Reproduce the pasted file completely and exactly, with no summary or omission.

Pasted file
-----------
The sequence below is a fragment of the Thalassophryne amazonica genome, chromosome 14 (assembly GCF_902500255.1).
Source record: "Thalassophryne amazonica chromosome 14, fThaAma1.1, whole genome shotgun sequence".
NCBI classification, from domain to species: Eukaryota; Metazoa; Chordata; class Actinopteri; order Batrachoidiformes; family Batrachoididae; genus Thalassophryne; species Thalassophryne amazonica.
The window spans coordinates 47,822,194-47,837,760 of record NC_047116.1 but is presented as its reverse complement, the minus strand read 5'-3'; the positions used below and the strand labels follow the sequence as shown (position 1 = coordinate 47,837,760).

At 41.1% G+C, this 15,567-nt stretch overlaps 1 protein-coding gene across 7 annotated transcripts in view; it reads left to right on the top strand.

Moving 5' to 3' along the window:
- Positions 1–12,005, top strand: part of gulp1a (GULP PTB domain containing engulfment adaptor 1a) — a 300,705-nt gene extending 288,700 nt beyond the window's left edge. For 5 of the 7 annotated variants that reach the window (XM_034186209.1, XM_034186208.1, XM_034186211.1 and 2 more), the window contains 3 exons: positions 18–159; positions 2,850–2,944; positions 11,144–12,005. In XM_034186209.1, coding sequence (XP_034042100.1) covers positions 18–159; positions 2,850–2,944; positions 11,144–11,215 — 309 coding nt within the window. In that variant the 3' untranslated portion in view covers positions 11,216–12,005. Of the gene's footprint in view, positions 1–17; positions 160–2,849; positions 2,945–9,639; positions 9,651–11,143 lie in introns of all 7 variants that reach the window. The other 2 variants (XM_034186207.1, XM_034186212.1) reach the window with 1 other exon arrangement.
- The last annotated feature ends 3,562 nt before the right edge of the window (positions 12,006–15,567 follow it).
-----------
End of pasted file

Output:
The sequence below is a fragment of the Thalassophryne amazonica genome, chromosome 14 (assembly GCF_902500255.1).
Source record: "Thalassophryne amazonica chromosome 14, fThaAma1.1, whole genome shotgun sequence".
NCBI classification, from domain to species: Eukaryota; Metazoa; Chordata; class Actinopteri; order Batrachoidiformes; family Batrachoididae; genus Thalassophryne; species Thalassophryne amazonica.
The window spans coordinates 47,822,194-47,837,760 of record NC_047116.1 but is presented as its reverse complement, the minus strand read 5'-3'; the positions used below and the strand labels follow the sequence as shown (position 1 = coordinate 47,837,760).

At 41.1% G+C, this 15,567-nt stretch overlaps 1 protein-coding gene across 7 annotated transcripts in view; it reads left to right on the top strand.

Moving 5' to 3' along the window:
- Positions 1–12,005, top strand: part of gulp1a (GULP PTB domain containing engulfment adaptor 1a) — a 300,705-nt gene extending 288,700 nt beyond the window's left edge. For 5 of the 7 annotated variants that reach the window (XM_034186209.1, XM_034186208.1, XM_034186211.1 and 2 more), the window contains 3 exons: positions 18–159; positions 2,850–2,944; positions 11,144–12,005. In XM_034186209.1, coding sequence (XP_034042100.1) covers positions 18–159; positions 2,850–2,944; positions 11,144–11,215 — 309 coding nt within the window. In that variant the 3' untranslated portion in view covers positions 11,216–12,005. Of the gene's footprint in view, positions 1–17; positions 160–2,849; positions 2,945–9,639; positions 9,651–11,143 lie in introns of all 7 variants that reach the window. The other 2 variants (XM_034186207.1, XM_034186212.1) reach the window with 1 other exon arrangement.
- The last annotated feature ends 3,562 nt before the right edge of the window (positions 12,006–15,567 follow it).